Although the Ordinance on Religion and Belief encourages religious organizations to conduct charitable activities in education and healthcare, the degree of government oversight of these activities varied greatly among localities. In some areas, especially in the south, Catholic priests and nuns operated kindergartens, orphanages, vocational training centers, and clinics and engaged in a variety of other humanitarian projects. In Ho Chi Minh City and Hue, the Catholic Church was involved in supporting HIV/AIDS hospices and treatment centers and providing counseling to young people. The Church also operated a shelter for HIV-positive mothers and HIV-infected children. During the first half of 2008, training courses to instruct Catholic priests, nuns, and lay people in the care of HIV/AIDS patients were launched in several Mekong Delta provinces. The Ho Chi Minh City government and the Catholic Church remained in discussion about how to officially approve new social work initiatives, such as official legal status to carry out its HIV/AIDS activities, but it allowed the Church to pursue these initiatives quietly. Operating without a legal basis, however, has created some difficulties for the Church. For example, the shelter is unable to obtain legal birth records and public school enrollment for the children under its care. Charitable activities undertaken by religious groups in northern Vietnam were more restricted, but a number of northern provinces reportedly became more permissive during the reporting period. Thai Binh Province, for example, actively encouraged the Catholic Church's work in HIV/AIDS and the treatment of the sick and disabled. Haiphong authorities also began working with the Catholic Church in areas related to drug addiction treatment and HIV/AIDS during the reporting period, while the Catholic Diocese of Nam Dinh operated an orphanage.

ECVN leaders reported that provincial authorities in Thanh Hoa and Nam Dinh actively encouraged their churches to expand charitable activities. The VBS engaged in humanitarian activities, including anti-drug and child welfare programs, as well as HIV/AIDS programs and other charitable work across the country. The province of Hanoi allowed a number of VBS-run temples to run orphanages for abandoned and disabled children, along with HIV/AIDS treatment programs.
Muslim leaders in Ho Chi Minh City reported support from city officials in their work to assist the poor. The officially recognized Cao Dai and Hoa Hao organizations also reported involvement in numerous charitable activities and local development projects during the reporting period.

Abuses of Religious Freedom

Reports of abuses of religious freedom continued to diminish during the period covered by this report; however, some religious believers continued to experience harassment or repression because they operated without legal sanction. In a number of isolated instances, local officials repressed Protestant believers in some parts of the Central and Northwest Highlands and other areas by forcing church gatherings to cease, closing house churches, and pressuring individuals to renounce their religious beliefs, often unsuccessfully.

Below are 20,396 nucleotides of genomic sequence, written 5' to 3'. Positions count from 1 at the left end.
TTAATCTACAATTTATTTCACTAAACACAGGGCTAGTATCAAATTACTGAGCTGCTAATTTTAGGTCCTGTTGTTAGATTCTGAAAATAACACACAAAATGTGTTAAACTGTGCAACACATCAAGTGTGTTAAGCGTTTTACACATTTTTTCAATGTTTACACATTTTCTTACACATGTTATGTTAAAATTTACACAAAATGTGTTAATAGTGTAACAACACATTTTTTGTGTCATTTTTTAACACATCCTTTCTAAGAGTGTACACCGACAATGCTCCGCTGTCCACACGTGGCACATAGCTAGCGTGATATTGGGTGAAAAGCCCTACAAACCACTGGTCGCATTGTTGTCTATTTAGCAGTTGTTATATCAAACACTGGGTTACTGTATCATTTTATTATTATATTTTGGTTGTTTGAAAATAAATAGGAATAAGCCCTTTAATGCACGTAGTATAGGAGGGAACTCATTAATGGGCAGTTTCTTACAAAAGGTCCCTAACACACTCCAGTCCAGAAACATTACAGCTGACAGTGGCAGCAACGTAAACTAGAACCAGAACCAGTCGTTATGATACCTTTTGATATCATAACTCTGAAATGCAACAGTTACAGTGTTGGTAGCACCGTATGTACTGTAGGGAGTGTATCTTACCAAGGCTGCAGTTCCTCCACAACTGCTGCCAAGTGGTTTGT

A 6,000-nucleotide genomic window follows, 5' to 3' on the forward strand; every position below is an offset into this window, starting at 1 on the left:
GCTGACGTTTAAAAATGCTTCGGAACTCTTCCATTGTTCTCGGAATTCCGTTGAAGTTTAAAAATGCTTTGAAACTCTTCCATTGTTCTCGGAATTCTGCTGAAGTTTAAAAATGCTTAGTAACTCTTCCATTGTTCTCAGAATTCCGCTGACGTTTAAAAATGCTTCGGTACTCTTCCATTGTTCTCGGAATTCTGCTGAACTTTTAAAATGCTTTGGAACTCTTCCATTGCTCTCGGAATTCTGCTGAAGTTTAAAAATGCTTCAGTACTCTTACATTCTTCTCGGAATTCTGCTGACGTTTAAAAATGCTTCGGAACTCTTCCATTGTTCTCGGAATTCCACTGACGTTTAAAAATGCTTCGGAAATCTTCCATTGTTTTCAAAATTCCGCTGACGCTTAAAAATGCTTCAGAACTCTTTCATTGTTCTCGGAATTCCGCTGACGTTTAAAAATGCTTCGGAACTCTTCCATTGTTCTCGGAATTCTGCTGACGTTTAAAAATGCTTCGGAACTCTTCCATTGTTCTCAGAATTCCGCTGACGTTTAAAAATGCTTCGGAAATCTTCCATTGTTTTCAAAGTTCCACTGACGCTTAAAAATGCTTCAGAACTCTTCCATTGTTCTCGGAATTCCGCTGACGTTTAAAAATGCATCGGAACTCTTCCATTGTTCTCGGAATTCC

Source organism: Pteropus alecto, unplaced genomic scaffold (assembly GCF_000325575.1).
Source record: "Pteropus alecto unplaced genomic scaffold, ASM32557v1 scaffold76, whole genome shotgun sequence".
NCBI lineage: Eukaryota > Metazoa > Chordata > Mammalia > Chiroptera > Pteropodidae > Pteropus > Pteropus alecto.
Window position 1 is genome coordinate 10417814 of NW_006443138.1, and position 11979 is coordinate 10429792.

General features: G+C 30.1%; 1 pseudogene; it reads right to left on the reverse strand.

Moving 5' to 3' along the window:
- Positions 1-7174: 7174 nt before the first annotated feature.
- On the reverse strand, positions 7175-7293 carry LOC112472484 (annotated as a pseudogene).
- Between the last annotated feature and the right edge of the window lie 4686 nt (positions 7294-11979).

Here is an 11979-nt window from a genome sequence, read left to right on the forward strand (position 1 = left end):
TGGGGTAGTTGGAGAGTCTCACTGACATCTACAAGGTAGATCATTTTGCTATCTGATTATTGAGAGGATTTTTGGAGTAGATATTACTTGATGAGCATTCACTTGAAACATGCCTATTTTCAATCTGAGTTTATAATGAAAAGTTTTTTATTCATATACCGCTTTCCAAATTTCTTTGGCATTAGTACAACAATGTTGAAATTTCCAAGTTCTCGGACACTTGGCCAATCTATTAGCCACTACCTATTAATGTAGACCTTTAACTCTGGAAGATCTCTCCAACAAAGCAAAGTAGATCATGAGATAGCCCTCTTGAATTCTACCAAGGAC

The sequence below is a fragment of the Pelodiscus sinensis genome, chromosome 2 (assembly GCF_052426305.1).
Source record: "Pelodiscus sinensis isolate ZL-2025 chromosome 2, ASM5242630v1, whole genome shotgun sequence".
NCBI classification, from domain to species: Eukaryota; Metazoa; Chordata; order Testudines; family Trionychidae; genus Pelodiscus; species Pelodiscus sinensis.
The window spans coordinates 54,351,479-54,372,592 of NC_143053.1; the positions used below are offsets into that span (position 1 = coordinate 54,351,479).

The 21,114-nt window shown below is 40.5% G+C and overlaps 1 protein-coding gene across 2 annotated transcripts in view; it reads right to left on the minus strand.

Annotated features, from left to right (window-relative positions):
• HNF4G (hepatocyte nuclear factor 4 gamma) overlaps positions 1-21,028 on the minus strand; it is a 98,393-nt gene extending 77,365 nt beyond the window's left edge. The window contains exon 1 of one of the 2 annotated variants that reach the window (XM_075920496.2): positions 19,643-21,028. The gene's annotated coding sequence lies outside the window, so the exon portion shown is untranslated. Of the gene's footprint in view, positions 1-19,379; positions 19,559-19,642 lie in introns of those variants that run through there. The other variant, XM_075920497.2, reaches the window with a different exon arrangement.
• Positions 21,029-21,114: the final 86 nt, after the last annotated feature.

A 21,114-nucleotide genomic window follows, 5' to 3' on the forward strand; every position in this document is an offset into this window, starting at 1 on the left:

Some ethnic minority worshipers in the Central Highlands – particularly in areas suspected to be affiliated with the "Dega Church" – continued to be prevented from gathering to worship. However, the number of credible reports of incidents was significantly lower compared with previous years and appeared to reflect individual bias at the local level rather than official central government policy. In some instances the local officials involved were reprimanded or fired.

Restrictions on UBCV leaders remained in place, with much of the leadership's freedom of movement, expression, and assembly limited. There were fewer credible reports that officials arbitrarily detained, physically intimidated, and harassed persons based, at least in part, on their religious beliefs and practice, particularly in mountainous ethnic minority areas.

In April and May 2008, a pastor of the Full Gospel Church in Thanh Hoa Province reported several incidents of harassment including police intervening in prayer gatherings, fines of $6 (VND 100,000) levied on participants, and police questioning.

Also in April and May 2008, the Full Gospel Church in the Hieu Tu Commune of Tieu Can District, Tra Vinh Province reported that local authorities disrupted services on several occasions and pressured the pastor to cease religious services by threatening to cut off government benefits. Two congregants were also allegedly beaten by local residents.

In March 2008 pastors from the Inter-Evangelistic Movement (IEM) Church in Binh Phuoc Province were allegedly beaten and insulted by commune-level police when they traveled to preach to H'mong ethnic minority followers in neighboring Dak Nong Province.

In February 2008 Catholics in Gia Lai Province were prevented from holding special services to mark the Lunar New Year holiday.

In December 2007 in That Hung commune of Hai Duong Province, local authorities prevented the Vietnam United Methodist Church from holding 2007 Christmas services at a pastor's home on the grounds that the church was not registered. Three pastors were detained and questioned, and access and electricity to the pastor’s house was cut to prevent the services from being held.

A number of Methodist and United Gospel Outreach Church (UGOC) congregations in Quang Nam, Binh Phuoc, and Tien Giang provinces also reported difficulties during their Christmas celebrations. Some could not obtain the permits to hold services, while others obtained permits that limited the attendance of pastors and followers from other localities.